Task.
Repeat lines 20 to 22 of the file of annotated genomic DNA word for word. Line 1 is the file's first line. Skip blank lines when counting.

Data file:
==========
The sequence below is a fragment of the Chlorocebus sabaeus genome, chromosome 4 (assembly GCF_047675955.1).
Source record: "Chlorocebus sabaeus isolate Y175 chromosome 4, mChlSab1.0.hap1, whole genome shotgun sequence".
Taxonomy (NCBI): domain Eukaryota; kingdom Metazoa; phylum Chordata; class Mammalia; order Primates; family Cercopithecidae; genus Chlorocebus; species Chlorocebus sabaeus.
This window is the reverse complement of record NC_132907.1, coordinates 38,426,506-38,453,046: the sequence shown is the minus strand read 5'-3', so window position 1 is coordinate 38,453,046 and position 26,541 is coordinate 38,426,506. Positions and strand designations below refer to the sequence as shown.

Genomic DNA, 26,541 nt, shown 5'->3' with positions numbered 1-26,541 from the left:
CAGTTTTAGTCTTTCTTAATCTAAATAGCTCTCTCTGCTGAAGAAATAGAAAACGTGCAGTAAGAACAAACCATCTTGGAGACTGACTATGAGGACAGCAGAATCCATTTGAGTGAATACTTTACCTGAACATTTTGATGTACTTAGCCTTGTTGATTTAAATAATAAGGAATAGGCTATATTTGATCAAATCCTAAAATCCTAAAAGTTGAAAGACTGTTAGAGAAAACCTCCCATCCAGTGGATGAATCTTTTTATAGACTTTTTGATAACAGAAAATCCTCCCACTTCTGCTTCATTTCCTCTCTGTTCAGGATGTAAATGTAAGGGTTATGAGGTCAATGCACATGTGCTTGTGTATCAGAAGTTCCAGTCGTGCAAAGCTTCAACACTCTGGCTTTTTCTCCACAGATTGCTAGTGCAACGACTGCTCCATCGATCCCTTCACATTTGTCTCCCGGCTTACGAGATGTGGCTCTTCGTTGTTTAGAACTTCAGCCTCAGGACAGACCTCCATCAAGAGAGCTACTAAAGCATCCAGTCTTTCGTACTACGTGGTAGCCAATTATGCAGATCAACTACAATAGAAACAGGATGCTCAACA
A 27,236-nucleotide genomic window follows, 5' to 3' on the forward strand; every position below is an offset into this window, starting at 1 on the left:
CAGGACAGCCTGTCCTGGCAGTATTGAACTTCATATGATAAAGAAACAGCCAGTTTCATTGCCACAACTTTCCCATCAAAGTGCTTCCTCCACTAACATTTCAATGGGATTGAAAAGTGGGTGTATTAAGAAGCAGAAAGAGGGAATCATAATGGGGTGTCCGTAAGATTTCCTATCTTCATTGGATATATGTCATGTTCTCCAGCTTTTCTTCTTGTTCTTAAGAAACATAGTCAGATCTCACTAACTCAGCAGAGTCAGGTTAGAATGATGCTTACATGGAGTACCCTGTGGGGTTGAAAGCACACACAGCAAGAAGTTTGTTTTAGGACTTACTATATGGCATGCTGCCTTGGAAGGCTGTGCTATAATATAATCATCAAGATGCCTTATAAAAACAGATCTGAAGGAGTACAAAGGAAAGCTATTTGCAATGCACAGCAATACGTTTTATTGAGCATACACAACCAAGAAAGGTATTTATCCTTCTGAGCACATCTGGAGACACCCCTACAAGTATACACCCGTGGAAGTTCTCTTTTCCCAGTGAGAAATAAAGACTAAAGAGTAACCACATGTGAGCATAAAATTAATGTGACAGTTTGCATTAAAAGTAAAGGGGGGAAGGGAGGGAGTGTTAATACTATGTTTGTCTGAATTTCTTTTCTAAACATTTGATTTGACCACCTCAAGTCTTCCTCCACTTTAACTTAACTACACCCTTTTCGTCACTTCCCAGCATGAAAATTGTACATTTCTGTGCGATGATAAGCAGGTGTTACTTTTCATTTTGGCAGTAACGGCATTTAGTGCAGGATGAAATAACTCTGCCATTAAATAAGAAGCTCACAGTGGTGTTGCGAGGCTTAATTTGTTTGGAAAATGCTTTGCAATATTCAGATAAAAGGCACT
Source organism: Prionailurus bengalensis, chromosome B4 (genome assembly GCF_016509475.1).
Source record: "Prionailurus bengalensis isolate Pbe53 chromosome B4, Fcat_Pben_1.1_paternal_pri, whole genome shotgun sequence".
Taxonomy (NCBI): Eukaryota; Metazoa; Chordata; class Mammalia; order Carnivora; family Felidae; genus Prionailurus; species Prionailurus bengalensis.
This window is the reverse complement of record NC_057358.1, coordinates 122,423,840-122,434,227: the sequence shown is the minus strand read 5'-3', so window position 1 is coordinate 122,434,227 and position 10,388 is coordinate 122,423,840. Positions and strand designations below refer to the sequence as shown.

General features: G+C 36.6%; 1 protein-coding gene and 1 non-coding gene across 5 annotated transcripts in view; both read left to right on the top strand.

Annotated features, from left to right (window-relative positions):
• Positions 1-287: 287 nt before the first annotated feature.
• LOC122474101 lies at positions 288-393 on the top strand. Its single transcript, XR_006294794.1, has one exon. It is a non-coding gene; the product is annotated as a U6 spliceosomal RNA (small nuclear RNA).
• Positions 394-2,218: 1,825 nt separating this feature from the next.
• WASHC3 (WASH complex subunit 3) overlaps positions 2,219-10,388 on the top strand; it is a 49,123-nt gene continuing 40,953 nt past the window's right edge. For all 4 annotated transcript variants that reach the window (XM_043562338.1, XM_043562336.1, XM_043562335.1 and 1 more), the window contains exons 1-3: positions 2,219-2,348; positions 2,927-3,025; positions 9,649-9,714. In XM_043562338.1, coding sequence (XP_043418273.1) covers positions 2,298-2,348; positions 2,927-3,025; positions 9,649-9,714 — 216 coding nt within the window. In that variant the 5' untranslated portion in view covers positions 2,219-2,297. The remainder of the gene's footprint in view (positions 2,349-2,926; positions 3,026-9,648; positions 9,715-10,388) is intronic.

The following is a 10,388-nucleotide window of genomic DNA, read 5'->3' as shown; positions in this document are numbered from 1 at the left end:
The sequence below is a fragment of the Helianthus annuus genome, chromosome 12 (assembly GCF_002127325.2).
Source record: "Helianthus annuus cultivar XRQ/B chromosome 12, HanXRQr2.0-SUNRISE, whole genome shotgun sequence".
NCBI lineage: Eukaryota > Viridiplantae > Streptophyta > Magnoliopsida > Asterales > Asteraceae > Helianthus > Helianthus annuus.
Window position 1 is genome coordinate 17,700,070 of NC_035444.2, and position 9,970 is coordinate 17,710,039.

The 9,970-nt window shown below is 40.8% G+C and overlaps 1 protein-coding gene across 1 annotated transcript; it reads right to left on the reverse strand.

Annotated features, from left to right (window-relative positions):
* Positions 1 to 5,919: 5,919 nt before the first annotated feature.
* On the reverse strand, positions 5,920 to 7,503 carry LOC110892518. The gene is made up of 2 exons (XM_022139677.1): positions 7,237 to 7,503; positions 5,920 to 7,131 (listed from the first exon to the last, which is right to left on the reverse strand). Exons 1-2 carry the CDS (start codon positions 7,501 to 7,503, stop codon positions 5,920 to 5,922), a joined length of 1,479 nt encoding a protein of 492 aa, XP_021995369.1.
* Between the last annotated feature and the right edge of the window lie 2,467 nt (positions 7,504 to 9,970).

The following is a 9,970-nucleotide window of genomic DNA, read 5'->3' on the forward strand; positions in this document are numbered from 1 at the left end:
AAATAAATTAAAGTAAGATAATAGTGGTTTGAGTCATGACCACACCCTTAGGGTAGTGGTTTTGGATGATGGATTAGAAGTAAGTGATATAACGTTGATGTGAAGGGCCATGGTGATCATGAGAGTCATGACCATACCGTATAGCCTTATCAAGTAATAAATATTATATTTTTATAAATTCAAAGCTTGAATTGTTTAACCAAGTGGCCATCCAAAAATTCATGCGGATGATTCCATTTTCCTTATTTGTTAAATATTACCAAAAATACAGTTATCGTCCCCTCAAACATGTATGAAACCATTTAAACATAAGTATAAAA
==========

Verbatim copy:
The sequence below is a fragment of the Helianthus annuus genome, chromosome 12 (assembly GCF_002127325.2).
Source record: "Helianthus annuus cultivar XRQ/B chromosome 12, HanXRQr2.0-SUNRISE, whole genome shotgun sequence".
NCBI lineage: Eukaryota > Viridiplantae > Streptophyta > Magnoliopsida > Asterales > Asteraceae > Helianthus > Helianthus annuus.